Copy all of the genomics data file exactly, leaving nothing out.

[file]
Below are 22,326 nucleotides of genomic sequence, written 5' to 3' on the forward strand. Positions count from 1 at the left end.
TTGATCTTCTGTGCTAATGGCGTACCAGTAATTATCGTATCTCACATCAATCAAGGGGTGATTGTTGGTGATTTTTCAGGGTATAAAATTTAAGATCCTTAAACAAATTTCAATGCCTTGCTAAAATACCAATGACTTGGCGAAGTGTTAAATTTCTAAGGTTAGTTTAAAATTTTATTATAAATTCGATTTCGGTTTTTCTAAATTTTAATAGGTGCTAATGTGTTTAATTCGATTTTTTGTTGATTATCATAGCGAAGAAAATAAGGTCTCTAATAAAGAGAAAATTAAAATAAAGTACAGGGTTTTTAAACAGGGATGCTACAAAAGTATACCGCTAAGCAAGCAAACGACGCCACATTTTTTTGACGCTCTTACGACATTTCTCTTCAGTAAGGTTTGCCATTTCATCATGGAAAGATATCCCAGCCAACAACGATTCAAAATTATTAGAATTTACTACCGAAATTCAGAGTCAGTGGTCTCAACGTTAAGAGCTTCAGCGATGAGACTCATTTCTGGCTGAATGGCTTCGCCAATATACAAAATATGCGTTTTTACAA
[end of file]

Below are 22,326 nucleotides of genomic sequence, written 5' to 3' on the forward strand. Positions count from 1 at the left end.
TTGATCTTCTGTGCTAATGGCGTACCAGTAATTATCGTATCTCACATCAATCAAGGGGTGATTGTTGGTGATTTTTCAGGGTATAAAATTTAAGATCCTTAAACAAATTTCAATGCCTTGCTAAAATACCAATGACTTGGCGAAGTGTTAAATTTCTAAGGTTAGTTTAAAATTTTATTATAAATTCGATTTCGGTTTTTCTAAATTTTAATAGGTGCTAATGTGTTTAATTCGATTTTTTGTTGATTATCATAGCGAAGAAAATAAGGTCTCTAATAAAGAGAAAATTAAAATAAAGTACAGGGTTTTTAAACAGGGATGCTACAAAAGTATACCGCTAAGCAAGCAAACGACGCCACATTTTTTTGACGCTCTTACGACATTTCTCTTCAGTAAGGTTTGCCATTTCATCATGGAAAGATATCCCAGCCAACAACGATTCAAAATTATTAGAATTTACTACCGAAATTCAGAGTCAGTGGTCTCAACGTTAAGAGCTTCAGCGATGAGACTCATTTCTGGCTGAATGGCTTCGCCAATATACAAAATATGCGTTTTTACAA